When entering an oil and gas lease agreement, it’s crucial that mineral owners protect their interests. Certain clauses may be included in the lease to safeguard the owner’s rights, ensure fair compensation, and limit potential damages to the property. Below we explain various clauses you may come across in an oil and gas lease:
- Royalty Clause: This clause outlines the percentage of production revenue that will be paid to the mineral owner. Make sure the percentage is clearly defined, and verify if it’s based on gross proceeds or net proceeds.
- Pugh Clause: A Pugh clause, also known as a “freestone rider,” separates the lease into separate tracts for the purpose of maintaining the lease. It can prevent the entire property from being tied up by a lease if only a portion of the land is producing or included in a drilling unit.
- Delay Rental Clause: This clause requires the lessee (usually an oil or gas company) to make payments to the lessor (the mineral owner) during the primary term of the lease, to keep the lease valid even if drilling or production has not begun.
- Shut-in Royalty Clause: This clause ensures that the mineral owner receives payment when a well is not producing, but could (and likely will) produce in the future. It’s often used when the well is temporarily closed, or “shut-in.”
- Habendum Clause: This clause defines the term of the lease. It usually includes a “primary term” of a few years, during which the oil and gas company must begin production, and a “secondary term” that continues as long as the land is producing oil or gas.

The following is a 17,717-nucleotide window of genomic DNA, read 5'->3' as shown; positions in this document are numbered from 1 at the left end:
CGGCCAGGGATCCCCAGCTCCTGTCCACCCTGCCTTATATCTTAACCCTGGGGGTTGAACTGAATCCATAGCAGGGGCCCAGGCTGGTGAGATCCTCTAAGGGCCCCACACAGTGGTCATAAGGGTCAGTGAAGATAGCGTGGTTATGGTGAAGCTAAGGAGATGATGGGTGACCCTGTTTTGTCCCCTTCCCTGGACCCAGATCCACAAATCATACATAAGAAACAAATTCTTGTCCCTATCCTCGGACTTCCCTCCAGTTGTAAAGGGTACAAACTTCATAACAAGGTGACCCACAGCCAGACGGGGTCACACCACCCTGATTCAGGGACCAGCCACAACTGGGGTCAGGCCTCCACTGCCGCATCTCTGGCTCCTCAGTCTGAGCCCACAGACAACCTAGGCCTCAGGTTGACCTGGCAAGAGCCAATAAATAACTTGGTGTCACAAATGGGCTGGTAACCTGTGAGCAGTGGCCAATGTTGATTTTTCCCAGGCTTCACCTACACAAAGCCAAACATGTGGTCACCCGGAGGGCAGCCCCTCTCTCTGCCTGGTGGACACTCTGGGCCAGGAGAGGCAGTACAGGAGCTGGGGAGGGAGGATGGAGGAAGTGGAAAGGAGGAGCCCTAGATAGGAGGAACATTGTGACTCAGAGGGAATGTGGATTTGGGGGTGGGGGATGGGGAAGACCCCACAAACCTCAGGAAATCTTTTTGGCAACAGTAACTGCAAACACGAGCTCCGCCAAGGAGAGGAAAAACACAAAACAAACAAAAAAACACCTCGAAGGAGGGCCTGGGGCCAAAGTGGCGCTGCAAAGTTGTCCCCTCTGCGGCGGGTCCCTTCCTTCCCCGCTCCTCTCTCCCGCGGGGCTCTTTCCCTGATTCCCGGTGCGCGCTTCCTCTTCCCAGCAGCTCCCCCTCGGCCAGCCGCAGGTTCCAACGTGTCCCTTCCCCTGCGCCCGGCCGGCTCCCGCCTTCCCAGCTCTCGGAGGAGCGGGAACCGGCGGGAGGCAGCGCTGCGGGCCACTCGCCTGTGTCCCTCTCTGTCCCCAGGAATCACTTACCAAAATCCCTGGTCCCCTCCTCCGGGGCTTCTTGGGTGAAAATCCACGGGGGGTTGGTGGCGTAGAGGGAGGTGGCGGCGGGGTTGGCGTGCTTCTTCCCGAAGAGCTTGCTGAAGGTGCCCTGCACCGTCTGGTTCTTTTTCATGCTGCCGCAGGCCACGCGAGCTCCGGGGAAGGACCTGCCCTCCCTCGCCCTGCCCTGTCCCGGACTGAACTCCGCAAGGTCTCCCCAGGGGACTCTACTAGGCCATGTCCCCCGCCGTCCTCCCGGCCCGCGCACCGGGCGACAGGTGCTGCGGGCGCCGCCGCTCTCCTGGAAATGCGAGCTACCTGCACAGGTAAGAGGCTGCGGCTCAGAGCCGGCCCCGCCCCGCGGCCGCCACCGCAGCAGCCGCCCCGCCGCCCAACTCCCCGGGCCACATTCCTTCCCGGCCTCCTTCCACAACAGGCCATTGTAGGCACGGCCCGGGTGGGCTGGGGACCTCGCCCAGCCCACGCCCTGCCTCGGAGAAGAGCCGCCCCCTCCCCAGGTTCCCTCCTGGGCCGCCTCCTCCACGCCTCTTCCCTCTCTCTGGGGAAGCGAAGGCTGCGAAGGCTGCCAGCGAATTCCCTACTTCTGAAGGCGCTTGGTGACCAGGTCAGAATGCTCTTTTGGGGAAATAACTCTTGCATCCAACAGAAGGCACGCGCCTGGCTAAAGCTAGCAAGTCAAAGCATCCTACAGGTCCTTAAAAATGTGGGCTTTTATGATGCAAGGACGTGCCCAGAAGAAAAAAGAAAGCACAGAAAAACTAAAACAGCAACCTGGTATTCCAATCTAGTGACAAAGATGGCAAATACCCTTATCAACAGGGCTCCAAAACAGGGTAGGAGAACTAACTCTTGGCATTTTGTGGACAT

- Warranty Clause: This clause should be carefully examined or avoided. If it’s included, the mineral owner warrants they own the mineral rights and could be held liable if that turns out to be incorrect. It’s best not to warrant anything you’re not absolutely sure about.
- Damage Clause: This clause outlines how much the oil or gas company must pay if their operations damage the property. This can include damages to the surface of the land, water sources, livestock, crops, etc.
- Indemnity Clause: This clause ensures that the lessee will protect the lessor from any legal actions or liability arising from the activities of the lessee or their subcontractors. It safeguards the lessor from bearing any costs or damages related to the lessee’s operations.
- Environmental Protection Clause: This clause specifies that the oil and gas company will adhere to all relevant environmental laws and regulations. It can also include stipulations for the cleanup of environmental damage and restoration of the land after the lease ends.
- Depth Severance Clause: This clause will release specific formations or deep rights on lands covered by the lease back to you after the primary term of your oil and gas lease has expired.
- No Deductions Clause: This clause is supposed to prevent your lessee from deducting the costs they incur in transforming your share of the raw marketable materials they bring to the surface into marketable condition.
- Consent to assign language: Requires lessor to obtain consent from lessee prior to assignment of oil and gas lease to any third party.
Including these clauses in an oil and gas lease agreement can help protect the rights and interests of mineral owners. However, every situation is unique, and it’s always best to seek legal counsel or advice from industry experts before signing any lease agreement. Have questions? Contact Valor today!
The information provided by Valor in this blog is for general informational purposes only, not to provide specific recommendations or legal or tax-related advice. The blog/website should not be used as a substitute for competent legal advice from a licensed professional attorney in your state.